Fite Oil & Gas, Incorporated v. SWEPI, L.P.


UNPUBLISHED OPINION FILED. [13-31244 Vacated and Remanded] Judge: EGJ , Judge: LHS , Judge: CH Mandate pull date is 02/26/2015 [13-31244]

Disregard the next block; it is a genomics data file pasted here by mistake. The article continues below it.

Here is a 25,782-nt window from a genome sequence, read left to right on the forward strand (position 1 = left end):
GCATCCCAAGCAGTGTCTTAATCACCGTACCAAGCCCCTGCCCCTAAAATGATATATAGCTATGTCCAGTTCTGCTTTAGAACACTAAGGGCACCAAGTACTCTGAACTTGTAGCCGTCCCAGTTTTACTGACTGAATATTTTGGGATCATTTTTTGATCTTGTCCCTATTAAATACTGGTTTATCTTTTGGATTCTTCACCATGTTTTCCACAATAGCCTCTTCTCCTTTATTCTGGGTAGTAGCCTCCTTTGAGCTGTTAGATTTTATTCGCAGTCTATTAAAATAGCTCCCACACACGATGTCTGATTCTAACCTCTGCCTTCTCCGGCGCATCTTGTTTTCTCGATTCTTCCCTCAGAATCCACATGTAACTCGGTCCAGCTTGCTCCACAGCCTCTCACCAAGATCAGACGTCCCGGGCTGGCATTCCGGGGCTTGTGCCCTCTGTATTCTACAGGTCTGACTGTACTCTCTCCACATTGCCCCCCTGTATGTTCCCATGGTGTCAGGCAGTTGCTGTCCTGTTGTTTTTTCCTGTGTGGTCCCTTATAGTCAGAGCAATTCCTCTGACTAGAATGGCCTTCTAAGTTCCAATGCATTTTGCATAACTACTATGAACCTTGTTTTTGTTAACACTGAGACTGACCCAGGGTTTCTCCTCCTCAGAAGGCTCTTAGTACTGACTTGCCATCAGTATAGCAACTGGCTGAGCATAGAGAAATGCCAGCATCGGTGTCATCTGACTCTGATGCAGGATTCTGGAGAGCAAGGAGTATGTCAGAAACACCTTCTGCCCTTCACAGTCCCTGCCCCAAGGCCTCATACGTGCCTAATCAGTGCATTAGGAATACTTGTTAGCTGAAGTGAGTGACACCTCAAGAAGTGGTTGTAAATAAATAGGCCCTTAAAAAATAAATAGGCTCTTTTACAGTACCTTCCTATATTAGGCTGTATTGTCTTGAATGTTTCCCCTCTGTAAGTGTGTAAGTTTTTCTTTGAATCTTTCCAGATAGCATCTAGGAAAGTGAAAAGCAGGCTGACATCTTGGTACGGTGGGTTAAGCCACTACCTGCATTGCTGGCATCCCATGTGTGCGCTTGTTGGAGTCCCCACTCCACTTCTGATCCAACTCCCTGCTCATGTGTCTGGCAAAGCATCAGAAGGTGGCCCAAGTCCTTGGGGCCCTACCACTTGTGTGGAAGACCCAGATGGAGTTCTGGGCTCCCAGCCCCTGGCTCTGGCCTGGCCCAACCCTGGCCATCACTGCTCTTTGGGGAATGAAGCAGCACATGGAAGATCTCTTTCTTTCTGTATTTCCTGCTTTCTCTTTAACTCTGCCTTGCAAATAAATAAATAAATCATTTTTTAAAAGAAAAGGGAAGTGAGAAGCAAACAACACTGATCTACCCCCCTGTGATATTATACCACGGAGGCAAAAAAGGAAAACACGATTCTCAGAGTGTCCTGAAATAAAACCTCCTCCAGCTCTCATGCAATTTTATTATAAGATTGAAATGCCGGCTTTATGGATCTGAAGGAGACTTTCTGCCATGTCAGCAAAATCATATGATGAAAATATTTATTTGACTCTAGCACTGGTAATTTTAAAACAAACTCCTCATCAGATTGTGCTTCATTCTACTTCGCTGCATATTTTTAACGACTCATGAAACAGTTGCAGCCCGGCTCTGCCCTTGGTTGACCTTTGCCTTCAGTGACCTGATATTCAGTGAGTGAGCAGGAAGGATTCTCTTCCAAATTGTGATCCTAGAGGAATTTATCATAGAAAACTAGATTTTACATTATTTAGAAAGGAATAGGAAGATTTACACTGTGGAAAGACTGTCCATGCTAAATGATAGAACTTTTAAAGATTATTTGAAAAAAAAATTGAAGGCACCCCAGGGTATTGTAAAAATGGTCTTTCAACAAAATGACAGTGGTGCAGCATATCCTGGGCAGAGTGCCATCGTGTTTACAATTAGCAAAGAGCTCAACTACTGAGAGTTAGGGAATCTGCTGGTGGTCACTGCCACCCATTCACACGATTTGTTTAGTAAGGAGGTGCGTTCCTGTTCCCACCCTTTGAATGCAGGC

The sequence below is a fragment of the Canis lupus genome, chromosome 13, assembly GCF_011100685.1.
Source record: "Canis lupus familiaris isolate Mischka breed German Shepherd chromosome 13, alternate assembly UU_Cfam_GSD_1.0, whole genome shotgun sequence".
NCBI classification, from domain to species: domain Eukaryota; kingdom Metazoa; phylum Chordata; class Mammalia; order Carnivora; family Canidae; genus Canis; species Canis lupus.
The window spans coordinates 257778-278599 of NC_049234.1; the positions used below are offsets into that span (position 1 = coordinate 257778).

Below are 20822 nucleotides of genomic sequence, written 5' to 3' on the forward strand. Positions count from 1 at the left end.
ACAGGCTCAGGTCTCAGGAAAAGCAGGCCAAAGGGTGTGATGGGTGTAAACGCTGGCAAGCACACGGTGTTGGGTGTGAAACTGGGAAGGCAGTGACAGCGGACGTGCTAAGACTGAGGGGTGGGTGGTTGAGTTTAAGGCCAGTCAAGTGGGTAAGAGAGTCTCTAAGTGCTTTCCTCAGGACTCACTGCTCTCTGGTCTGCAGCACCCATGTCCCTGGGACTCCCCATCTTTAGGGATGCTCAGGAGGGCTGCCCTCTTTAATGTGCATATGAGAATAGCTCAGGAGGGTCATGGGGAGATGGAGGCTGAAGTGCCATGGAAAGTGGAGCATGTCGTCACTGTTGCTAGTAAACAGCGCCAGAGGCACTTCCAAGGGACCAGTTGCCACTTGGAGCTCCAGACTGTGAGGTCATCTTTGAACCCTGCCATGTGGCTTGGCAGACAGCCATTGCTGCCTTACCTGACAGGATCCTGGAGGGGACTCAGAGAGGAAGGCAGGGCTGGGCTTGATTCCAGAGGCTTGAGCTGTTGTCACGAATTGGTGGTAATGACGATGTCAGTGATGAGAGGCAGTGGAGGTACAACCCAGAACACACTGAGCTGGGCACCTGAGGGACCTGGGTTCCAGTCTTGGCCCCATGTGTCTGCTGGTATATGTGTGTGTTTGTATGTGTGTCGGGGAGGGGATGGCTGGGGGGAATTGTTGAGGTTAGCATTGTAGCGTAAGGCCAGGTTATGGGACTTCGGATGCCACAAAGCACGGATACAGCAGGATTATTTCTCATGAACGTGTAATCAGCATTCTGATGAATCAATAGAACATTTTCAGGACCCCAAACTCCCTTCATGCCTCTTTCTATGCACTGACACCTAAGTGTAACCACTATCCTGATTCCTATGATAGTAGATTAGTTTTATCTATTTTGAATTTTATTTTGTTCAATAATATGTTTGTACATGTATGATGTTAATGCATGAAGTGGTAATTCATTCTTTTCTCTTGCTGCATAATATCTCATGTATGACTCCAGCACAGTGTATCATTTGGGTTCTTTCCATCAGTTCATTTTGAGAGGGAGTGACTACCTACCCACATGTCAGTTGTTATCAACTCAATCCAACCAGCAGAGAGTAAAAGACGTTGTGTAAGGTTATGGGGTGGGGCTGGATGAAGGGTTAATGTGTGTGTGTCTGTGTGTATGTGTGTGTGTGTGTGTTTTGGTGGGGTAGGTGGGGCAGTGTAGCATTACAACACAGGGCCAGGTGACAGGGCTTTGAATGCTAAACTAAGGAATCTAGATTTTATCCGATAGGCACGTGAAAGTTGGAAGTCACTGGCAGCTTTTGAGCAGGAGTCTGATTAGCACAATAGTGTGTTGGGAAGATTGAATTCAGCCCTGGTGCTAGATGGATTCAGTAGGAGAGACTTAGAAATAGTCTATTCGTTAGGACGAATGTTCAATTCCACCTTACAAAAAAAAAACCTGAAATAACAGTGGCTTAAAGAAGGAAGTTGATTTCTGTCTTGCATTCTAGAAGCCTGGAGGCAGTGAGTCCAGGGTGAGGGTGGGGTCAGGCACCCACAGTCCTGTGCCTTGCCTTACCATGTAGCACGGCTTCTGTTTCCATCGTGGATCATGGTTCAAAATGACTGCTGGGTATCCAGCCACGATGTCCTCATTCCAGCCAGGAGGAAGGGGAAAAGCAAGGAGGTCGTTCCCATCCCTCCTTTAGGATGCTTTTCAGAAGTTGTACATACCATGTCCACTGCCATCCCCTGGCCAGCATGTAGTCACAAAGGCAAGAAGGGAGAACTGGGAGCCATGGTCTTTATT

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Case: 13-31244 Document: 00512928554 Page: 1 Date Filed: 02/05/2015 IN THE UNITED STATES COURT OF APPEALS FOR THE FIFTH CIRCUIT United States Court of Appeals Fifth Circuit No. 13-31244 FILED February 5, 2015 Lyle W. Cayce Clerk FITE OIL & GAS, INC., Plaintiff-Appellant v. SWEPI, L.P., Defendant-Appellee Appeal from the United States District Court for the Western District of Louisiana USDC No. 5:11-CV-1621 Before JOLLY, SOUTHWICK, and HAYNES, Circuit Judges. PER CURIAM: * Fite Oil & Gas, Inc. appeals from the district court’s declaratory judgment that, as a lessee who refused to participate in the drilling of a well, it must pay its own lessors the royalties they are due. Fite’s claims have become moot during the pendency of this action. We VACATE the district court’s order and REMAND with instructions that the complaint be dismissed. Pursuant to 5TH CIR. R. 47.5, the court has determined that this opinion should not be published and is not precedent except under the limited circumstances set forth in 5TH CIR. R. 47.5.4. * Case: 13-31244 Document: 00512928554 Page: 2 Date Filed: 02/05/2015 No. 13-31244 FACTS AND PROCEDURAL BACKGROUND Fite and SWEPI, L.P. held oil, gas, and mineral leases on some of the same property in northwest Louisiana. According to the original complaint, Fite acquired interests in 2007 under two leases executed in the early 1960’s, covering acreage in four sections of land in DeSoto Parish, Louisiana. Fite claimed that SWEPI acquired leases “in direct conflict with Fite’s interest.” SWEPI argued that some of its interests were in “top leases,” i.e., subsequent leases that would become effective only upon the expiration of the prior leases. In August 2009, Fite demanded that SWEPI release its competing leases. In September, SWEPI wrote Fite that it would not release its acreage. In October 2009, SWEPI wrote Fite about its intent to drill a well in a unit approved by the Louisiana Commissioner of Conservation. The unit would cover some of Fite’s leasehold. By statute, owners of separately-owned tracts within a drilling unit approved by the Commissioner may agree to pool their interests and jointly develop the property. LA. REV. STAT. § 30:10(A). The SWEPI letter referred to a subsection of that same statute which provides that those who drill the well are “entitled to own and recover out of production” the drilling, completion, and operating costs allocable to the non-participating owner and also to retain a “risk charge.” § 30:10(A)(2)(b)(i). Only after these amounts have been recovered out of production will the non-participating owners begin to receive their percentage of production revenue. See id. The two companies engaged in discussions about Fite’s lease interests and the well. According to Fite’s original complaint, SWEPI offered $2,000 per acre to buy Fite’s interests. Fite claimed SWEPI invalidly withdrew the offer in September 2010. In December, SWEPI again wrote Fite, setting out the costs of the well, referring to the statutory penalty that non-participating working interest owners must bear, and offering Fite a chance to participate 2 Case: 13-31244 Document: 00512928554 Page: 3 Date Filed: 02/05/2015 No. 13-31244 by agreeing to share in the costs of the well. The well apparently had already been completed. According to Fite’s complaint, negotiations between the companies failed. The drilling of the well began in October 2009, and it was completed in March 2010. Production ceased in December 2011. Revenue from the well was less than the cost of drilling and completion. Throughout the period of production, SWEPI paid nothing to Fite because it had not agreed to share in the costs of the well. Those costs were still being recouped when production ceased. SWEPI also did not make royalty payments out of this revenue to Fite’s lessors or to Fite for their benefit. Until it recouped its costs and the risk charge under Section 30:10(A)(2)(b)(i), SWEPI asserted that it had no obligation to pay anything to the lessors of a non-participating working interest owner. It maintained that Fite, as lessee, was required to pay its lessors out of its own funds. In September 2011, Fite filed suit in the United States District Court for the Western District of Louisiana. Production from the well was still occurring but was nearing its end. In the complaint, Fite claimed that SWEPI had agreed to purchase Fite’s interests for $693,280. The suit sought that sum, other damages, and a declaration that SWEPI had to pay the royalties due to Fite’s lessors. SWEPI denied that it had agreed to purchase Fite’s interests. It claimed that a formal written agreement was contemplated but never executed. It also denied any obligation to pay the royalties owed under Fite’s leases. Fite amended its complaint in January 2013. It dropped its claim that SWEPI had agreed to purchase its interests. It now sought only a declaratory judgment stating that Fite had not incurred the risk penalty, and that SWEPI was obligated to pay Fite’s lessors the royalties they were due from production. 3 Case: 13-31244 Document: 00512928554 Page: 4 Date Filed: 02/05/2015 No. 13-31244 The risk charge would become a moot point, though, because production on the well ceased before the costs of drilling and completing the well were recovered. Thus, SWEPI could not recover a risk charge out of production revenues. Both parties moved for summary judgment, contending that Section 30:10(A)(2) required the other to make the royalty payments. In November 2013, the district court ruled in favor of SWEPI. Fite timely appealed. In November 2014, after briefing and argument, we requested that the parties submit letter briefs addressing whether Fite’s lessors’ royalty claims have prescribed, and if so, whether that rendered Fite’s claim that it is not responsible for paying the royalties moot. SWEPI contends that the lessors’ claims have prescribed. Fite, in contrast, argues that its lessors have claims against SWEPI that do not relate to royalties and are subject to a longer prescription period that has not yet expired. It also claims that its suit against SWEPI was brought on behalf of its mineral lessors, making the lessors’ failure to bring suit is irrelevant. DISCUSSION The district court entered a judgment declaring that Fite and not SWEPI had the obligation to pay the royalties due to Fite’s lessors. The royalty owners themselves have never been parties to this suit. The parties have represented to us that the royalty owners have not brought any suit against either company to insist on payment. Even so, no question was raised by anyone in the district court about whether the royalty owners should be parties to a suit that seeks to determine which company owes them money. A somewhat analogous and recurring form of litigation is a declaratory judgment action among multiple insurance companies, with the issue being which one is to provide indemnity to a common insured. 4 Some caselaw Case: 13-31244 Document: 00512928554 Page: 5 Date Filed: 02/05/2015 No. 13-31244 suggests there is no actual controversy to support a declaratory action until there is a judgment against the insured. 10B CHARLES ALAN WRIGHT & ARTHUR R. MILLER, FEDERAL PRACTICE AND PROCEDURE § 2760 (3d ed. 1998). “After there has been judgment against the insured, [though,] it is clear that a declaratory action is appropriate to determine which insurer must pay . . . .” Id. Often, the indemnity has been paid, and the insured has no further claim against any of the insurance companies. See, e.g., Cont’l Cas. Co. v. N. Am. Capacity Ins. Co., 683 F.3d 79, 84 (5th Cir. 2012) (suit among multiple insurance companies who had indemnified insured and reserved their claims as to which company had actual liability). Having the claim against the insured satisfied before a court determines the responsible insurer makes the dispute concrete. Unlike situations such as that in Continental Casualty, Fite and SWEPI are not seeking a declaration as to which of them must pay a judgment already entered in favor of someone else, or which must pay someone whose claims are being resolved in the same litigation. Fite, as plaintiff, sought a declaration that defendant SWEPI had to pay royalties to Fite’s lessors. The judgment resolved the issue without ordering either to pay the non-party royalty owners. One question is whether Fite had standing to seek this declaration. “To establish standing, a plaintiff must present an injury that is concrete, particularized, and actual or imminent; fairly traceable to the defendant's challenged action; and redressable by a favorable ruling.” Horne v. Flores, 557 U.S. 433, 445 (2009) (quoting Lujan v. Defenders of Wildlife, 504 U.S. 555, 56061 (1992)). The “critical question” is whether either party has “alleged such a personal stake in the outcome of the controversy as to warrant [the] invocation of federal-court jurisdiction.” Id. (citing Warth v. Seldin, 422 U.S. 490, 498 (1975)). 5 Case: 13-31244 Document: 00512928554 Page: 6 Date Filed: 02/05/2015 No. 13-31244 Fite definitely had a personal stake in the resolution of its claims for almost $700,000 in contract damages and to be exempt from the risk penalty. Final judgment resolved neither, though, for reasons we earlier explained. On the need for standing to receive a declaration that it did not have to pay royalties, Fite’s most difficult task lies in showing that any injury it incurred is redressable by a favorable ruling in a suit solely between these two oil companies. Of course, a validly-entered judgment would bind the two parties as between themselves. See FED. R. CIV. P. 19, cmt. General Considerations to 1966 Amendments (failure to add a necessary party “does not by that token deprive [the court] of the power to adjudicate as between the parties already before it”; absence of a necessary party does not “negate the court's power to adjudicate as between the parties who have been joined.”). Even so, whether the district court’s judgment redressed any injury is questionable. We pretermit the concerns about redressability and other elements of standing and instead turn to mootness, a different jurisdictional issue that a court must note on its own when it is not raised. MCG, Inc. v. Great W. Energy Corp., 896 F.2d 170, 173 (5th Cir. 1990). “We must address the issue of mootness first, because to qualify as a case for federal court adjudication, a case or controversy must exist.” Bayou Liberty Ass’n v. United States Army Corps of Eng’rs, 217 F.3d 393, 396 (5th Cir. 2000). Article III’s “case or controversy” requirement bars federal courts from exercising jurisdiction over moot claims. North Carolina v. Rice, 404 U.S. 244, 246 (1971). A claim is moot if a decision “cannot affect the rights of litigants in the case before them.” Id. “If a claim becomes moot after the entry of a district court’s judgment and prior to the completion of appellate review, we generally vacate the judgment and remand for dismissal.” Murphy v. Fort Worth Indep. Sch. Dist., 334 F.3d 470, 6 Case: 13-31244 Document: 00512928554 Page: 7 Date Filed: 02/05/2015 No. 13-31244 471 (5th Cir. 2003) (citing United States v. Munsingwear, Inc., 340 U.S. 36, 39 (1950)). The mootness question in this appeal is whether the royalty owners’ right to insist on payment still exists. The answer turns on whether Fite’s lawsuit prevented its lessors’ claims from prescribing, and if not, whether the lessors’ claims have prescribed. Because the royalty owners are not parties, our answers to these questions are binding only on Fite and SWEPI. I. Fite’s Claims On Behalf of Its Lessors Fite argues that “the only claims at issue in this matter are the claims arising under Section 30:10 for payment of the Mineral Owners’ portion of production asserted directly against SWEPI by Fite on behalf of the Mineral Owners.” In other words, Fite argues that it sued not on its own behalf, but on behalf of its lessors. As a result, Fite’s lessors effectively filed their claims before the expiration of any applicable prescription period. This argument is a difficult one to accept in light of what Fite’s complaint said and what claims it had a legal right to bring. Fite sought almost $700,000 for breach of contract and the avoidance of liability for a risk penalty, but those claims dropped out of the case. What was left was Fite’s claim that SWEPI must pay royalties to Fite’s lessors. In its amended complaint, Fite sought these two declarations from the district court: 2. Declaring that Fite has no obligation to pay royalty out of production from the Well . . . ; 3. Declaring that SWEPI is obligated to pay Fite’s royalty and overriding royalty owners that portion of production from the Well due to them under the terms of the contract creating the royalty . ... 7 Case: 13-31244 Document: 00512928554 Page: 8 Date Filed: 02/05/2015 No. 13-31244 Fite was not seeking monetary relief for its lessors. It was seeking a declaration that SWEPI was obligated to pay its lessors and that Fite was not required to do so. As a result, the district court ruled that “SWEPI is not liable to Fite” under Louisiana law, leaving Fite with the obligation to pay. But the court did not order Fite to pay its lessors. Had Fite actually sought payment for its lessors, SWEPI may have questioned its capacity to do so under Federal Rule of Civil Procedure 17. 1 That Rule requires courts to determine, based on state law, whether a party not suing on its own behalf may nevertheless sue “in the name of the real party in interest.” FED R. CIV. P. 17(a); Thomas v. N.A. Chase Manhattan Bank, 994 F.2d 236, 242-43 (5th Cir. 1993). In this case, SWEPI may have contended that Louisiana law does not permit Fite to enforce its lessors’ right to royalty payments. 2 Similarly, SWEPI may have sought dismissal based on Fite’s failure to join an indispensable party. See FED R. CIV. P. 17(a)(3), 19(b). SWEPI had no reason to raise these issues because Fite’s complaint did not attempt to bring claims on behalf of the royalty owners. We conclude that this lawsuit was strictly a contest between Fite and SWEPI, which in no way brought the claims of Fite’s lessors, to whom the royalties are said to be owed, before the district court. Consequently, the period of prescription on the royalty owners’ claims was not tolled. In one case under Section 30:10(A)(3), the lessee was appointed an agent for its lessors to bring claims against the operator. Lamson Petrol. Co. v. Hallwood Petrol., Inc. 763 So.2d 40, 49 (La. App. 3d Cir. 2000). There is no suggestion that Fite’s lessors made such an appointment. 2 This issue is related to, but distinct from, those relating to standing. Standing addresses whether a party has an enforceable interest of its own, whereas capacity concerns a party’s right to sue on behalf of another; the latter may be waived, while the former may not. See Thomas, 994 F.2d at 242-43; Hous. Auth. of Kaw Tribe of Indians v. City of Ponca City, 952 F.2d 1183, 1192-93 (10th Cir. 1991); 6A CHARLES ALAN WRIGHT & ARTHUR R. MILLER, FEDERAL PRACTICE AND PROCEDURE § 1559 (3d ed. 1998). 1 8 Case: 13-31244 Document: 00512928554 Page: 9 Date Filed: 02/05/2015 No. 13-31244 II. Prescription of Lessors’ Claims We next examine whether the parties have conceded facts that, at least for this lawsuit, require us to hold that the lessors’ claims have prescribed. In Louisiana, personal actions are generally subject to a ten-year prescription period. See LA. CIV. CODE art. 3499. Actions to recover royalty payments from the production of minerals, however, prescribe in three years. See art. 3494(5). In both cases, “[p]rescription commences to run from the day payment is exigible.” art. 3495. Stated another way, prescription begins “as soon as the action accrues.” Id. comment (b). Here, Fite’s mineral lessors’ royalty claims accrued as they became due; the last such claim accrued upon cessation of the well’s production in December 2011. art. 3495; see Ledoux v. City of Baton Rouge/Parish of East Baton Rouge, 755 So.2d 877, 879-80 (La. 2000). To decide which period applies, we must determine whether the lessors’ claims relate to royalty payments. Under the lease agreement between Fite and its lessors, Fite is entitled to develop the lessors’ mineral interests and the lessors are entitled to receive royalty payments. On appeal, Fite argues that “[t]he Mineral Owners’ claims against Fite for royalty . . . are subject to a three-year liberative prescription period” and thus “are moot.” Fite maintains that, unlike its lessors’ potential claims against Fite itself, their claims against SWEPI have not prescribed because they relate to “portion of production” payments, not royalties. Fite cites two Louisiana cases for the proposition that “portion of production” claims are quasi-contractual and entail a ten-year prescription period. See Wells v. Zadeck, 89 So.3d 1145, 1149 (La. 2012); King v. Strohe, 673 So.2d 1329, 1338 (La. App. 3d Cir. 1996). In each case, an oil and gas company began production within a drilling unit after leasing mineral rights from some owners but not others. See Wells, 89 So.3d at 1147; King, 673 So.2d 9 Case: 13-31244 Document: 00512928554 Page: 10 Date Filed: 02/05/2015 No. 13-31244 at 1332. The courts applied Section 30:10(A)(3), which allows an owner of unleased mineral interests contained within a unit to seek a pro rata share of any proceeds from the sale of production relating to the unit. See LA. REV. STAT. § 30:10A(3); Wells, 89 So.3d at 1149; King, 673 So.2d at 1338. Both courts held that such claims are subject to a ten-year prescription period. See Wells, 89 So.3d at 1149; King, 673 So.2d at 1338. The question of the applicability of Section 30:10(A)(3) turns on whether a leased interest that is not a participating interest in a well should be considered an “unleased” interest for purposes of that statute. Fite cites no caselaw in which that characterization was made. As we just summarized, in the two cases it does cite, the relevant mineral owners had not executed mineral leases. In one of the two cited opinions, the Third Circuit Court of Appeal of Louisiana explained the operation of Section 30:10(A)(3) by referring to “unleased interests” as those still under the control of a mineral owner: [The statute] protects the unleased interests and avoids undue delays in the sale of production. Leased interests are usually entitled to only an in kind share of production, which they then market. It is then the lessee's duty to distribute the proceeds under its contract with its lessor. When there is no lessee, the mineral interest owner must deal directly with the unit operator, with whom he has no contractual relationship. In order to facilitate the sale of the minerals, La.R.S. § 30:10(A)(3) provides a quasicontractual relationship between the unit operator and the mineral interest owner. King, 673 So.2d at 1338. We did discover another Third Circuit Court of Appeal decision in which the court briefly but inconclusively analyzed the applicability of Section 30:10(A)(3) to the mineral rights in a small strip of land that the operator claimed was covered by one of its leases. See Lamson Petroleum, 763 So.2d at 41. The court resolved a title question and determined that that strip was not 10 Case: 13-31244 Document: 00512928554 Page: 11 Date Filed: 02/05/2015 No. 13-31244 covered by any of the operator’s leases but was instead subject to a competing lease given to the plaintiff. Id. at 43-49. The plaintiff was awarded the proceeds of production allocable to that small interest. Id. at 49. The court never determined whether Section 30:10(A)(3) applied to this leased but nonparticipating interest, though it did not categorically dismiss the possibility. The court only held that the statute was not the exclusive remedy for those seeking past revenues from production. Id. at 50. We do not consider Lamson to be contrary authority. The statute on which Fite relies for the assertion that there is a ten-year prescriptive period is inapplicable. That statute concerns the marketing of shares of production allocable to interests “for which the party or parties entitled to market production therefrom have not made arrangements to separately dispose of the share of such production . . . .” LA. REV. STAT. § 30:10(3). Fite’s interests do not fall under that category. Certain mineral owners leased their interests to Fite in exchange for royalty payments, and Fite held those leases when SWEPI decided to drill a well. The fact that Fite did not agree to participate in the drilling did not convert its lessors’ interests into unleased interests. Those nonparticipating but leased interests were forcibly pooled within the unit, and the operator had the right to market the production allocable to Fite’s leases as well as the production allocable to interests that did participate. 3 Fite has never challenged SWEPI’s authority to sell its share of production. It has only challenged whether some of that revenue was owed to Fite’s lessors. One writer stated that the Louisiana statutes and caselaw do not clearly explain the rights of the operator under the forced pooling statute, but “other owners in the unit generally are considered to have no control over the operator’s conduct of operations,” which presumably includes the sale of production. Guy E. Wall, Joint Oil and Gas Operations in Louisiana, 53 LA. L. REV. 79, 88 (1992). 3 11 Case: 13-31244 Document: 00512928554 Page: 12 Date Filed: 02/05/2015 No. 13-31244 In summary, the mineral owners under Fite’s leases were not entitled to seek a “portion of production” but instead were required to seek unpaid royalties from whomever might have owed it, whether Fite or SWEPI. They were required to seek their royalty payments within three years of the date that those payments came due. Both Fite and SWEPI agree that none of the lessors have filed suit, and the three-year prescription period has now run; the lessors also did not file a required written notice prior to suit. See LA. REV. STAT. 31:137; see also § 30:10(A)(2)(b)(ii)(ee). These concessions do not bind absent parties. If Fite’s royalty owners have, in fact, taken the relevant steps necessary to preserve their claims under Louisiana law, those claims are not decided by this opinion. What is important today is that the parties in this lawsuit have conceded facts that make any determination of which company is to pay the lessors’ royalties a moot point in this litigation. The determination made by the district court is one for which there is no longer an actual case or controversy. We VACATE the order of the district court and REMAND with instructions that the complaint be dismissed. 12